Directing credits include The End of What? Starring Lindsey Duncan, the national tour of Slavery by Jonathan Payne: (UK premiere, Tara Arts) site-specific shows for the National Trust, and Ghetto by Joshua Sobol.
Previous roles include the Creative Producer at the Tristan Bates Theatre. Her work there included the critically acclaimed transferred of Krapp, 39 from New York, concept and delivery of the Midnight Matinees, and producing and curating the highly successful UK transfer of the Museum of Broken Relationships (Time Out Critic’s Choice, 4 stars The Evening Standard, No1 Thing to do in London, (3 weeks running) The Telegraph. Full page spreads in Grazia, The Sun, The Daily Mail, The Times).
Matthew has an extensive background in electronic engineering, computer science, cognitive psychology, social science, web design, open source software, psychotherapy and business. This background enables him to see the potential of deep collaboration between composers, musicians, dancers, software developers and the audience. The mixing of the boundaries between these traditions provide the ingredients for truly new forms of creativity. To be successful this requires a sensitivity to the skills and methods of the collaborators. thoughtfully constructed technology will only be useful if it is usable and helps create common language. Matthew Bickerton received his B.Sc. In Engineering from Warwick University and started his career in Automotive research with Lucas Engineering. His interest in human computer interface prompted him to obtain an M.Sc in the subject again from Warwick. Despite his dyslexia, he published many papers and a book whilst being a lecturer and researcher in Computing at Oxford University. Much preferring industry, he returned to manage a large software development team of a large software house. Then in 1995, he set up a digital marketing company with his wife. They wrote two leading authoritative books on Internet marketing and e-commerce strategy (Cybermarketing 1993-2000, Cyberstrategy 1998 Butterworth Heinemann, Oxford.). They sold the company in 2000, having successfully executed a 5 year business plan. The sale allowed Matthew to comfortably retire at 37 years old. He now dedicates his time to Open Source communities and voluntary consultancy for non-profit organisations. He is a Senior Visiting Fellow at the CASS Business School, City University, London.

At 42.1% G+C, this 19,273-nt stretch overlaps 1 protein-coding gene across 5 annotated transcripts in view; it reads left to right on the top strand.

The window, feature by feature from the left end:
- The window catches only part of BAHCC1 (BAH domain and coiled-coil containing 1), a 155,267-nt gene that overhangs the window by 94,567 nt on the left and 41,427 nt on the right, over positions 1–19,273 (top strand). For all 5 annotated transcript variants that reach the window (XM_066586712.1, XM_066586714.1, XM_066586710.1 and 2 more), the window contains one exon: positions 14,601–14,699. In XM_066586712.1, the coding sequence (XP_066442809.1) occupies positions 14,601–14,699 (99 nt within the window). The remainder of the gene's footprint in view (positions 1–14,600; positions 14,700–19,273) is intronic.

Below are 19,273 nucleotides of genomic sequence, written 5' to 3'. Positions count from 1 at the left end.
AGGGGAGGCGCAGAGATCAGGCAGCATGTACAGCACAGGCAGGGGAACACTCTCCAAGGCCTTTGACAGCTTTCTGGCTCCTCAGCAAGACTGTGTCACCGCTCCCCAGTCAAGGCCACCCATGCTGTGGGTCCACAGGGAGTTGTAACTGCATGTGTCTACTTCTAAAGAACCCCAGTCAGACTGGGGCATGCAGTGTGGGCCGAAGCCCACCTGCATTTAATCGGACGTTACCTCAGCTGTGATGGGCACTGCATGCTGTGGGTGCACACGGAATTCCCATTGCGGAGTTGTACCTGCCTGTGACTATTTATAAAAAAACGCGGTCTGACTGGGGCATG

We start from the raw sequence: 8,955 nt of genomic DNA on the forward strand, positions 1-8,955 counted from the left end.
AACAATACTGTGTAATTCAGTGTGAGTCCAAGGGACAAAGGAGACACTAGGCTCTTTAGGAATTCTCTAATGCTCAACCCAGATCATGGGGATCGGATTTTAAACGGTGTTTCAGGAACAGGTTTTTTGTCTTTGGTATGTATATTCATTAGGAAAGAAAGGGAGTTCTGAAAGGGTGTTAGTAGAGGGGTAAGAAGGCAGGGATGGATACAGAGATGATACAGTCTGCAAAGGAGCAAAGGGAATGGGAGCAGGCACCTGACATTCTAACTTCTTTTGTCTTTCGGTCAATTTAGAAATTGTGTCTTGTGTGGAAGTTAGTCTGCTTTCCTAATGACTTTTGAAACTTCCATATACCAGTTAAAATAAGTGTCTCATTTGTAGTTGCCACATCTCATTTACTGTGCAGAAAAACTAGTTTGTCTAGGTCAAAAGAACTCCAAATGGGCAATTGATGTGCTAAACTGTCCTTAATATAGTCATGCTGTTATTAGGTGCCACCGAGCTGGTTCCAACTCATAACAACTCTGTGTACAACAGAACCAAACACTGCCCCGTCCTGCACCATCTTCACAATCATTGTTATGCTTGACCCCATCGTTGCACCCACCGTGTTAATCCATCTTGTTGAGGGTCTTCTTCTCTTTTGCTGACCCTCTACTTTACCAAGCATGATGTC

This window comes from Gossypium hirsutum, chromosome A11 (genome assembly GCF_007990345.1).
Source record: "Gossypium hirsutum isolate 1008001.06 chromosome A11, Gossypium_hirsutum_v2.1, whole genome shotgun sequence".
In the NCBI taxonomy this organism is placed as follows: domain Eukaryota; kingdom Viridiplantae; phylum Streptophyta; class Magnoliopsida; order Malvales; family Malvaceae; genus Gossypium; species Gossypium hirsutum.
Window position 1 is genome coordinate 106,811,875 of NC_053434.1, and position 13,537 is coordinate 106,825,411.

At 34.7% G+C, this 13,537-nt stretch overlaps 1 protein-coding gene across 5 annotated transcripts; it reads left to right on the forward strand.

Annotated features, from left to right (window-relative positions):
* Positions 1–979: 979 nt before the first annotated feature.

Victoria Tillotson is a Producer at iShed, a part of Watershed in Bristol (UK), where she delivers programmes such as Media Sandbox and artist residency opportunities. She has a background in visual art and a passion for games, technology and culture. Victoria is based at Pervasive Media Studio, Watershed’s city-centre research space that brings together artists, technologists and academics to explore the future of mobile and wireless media.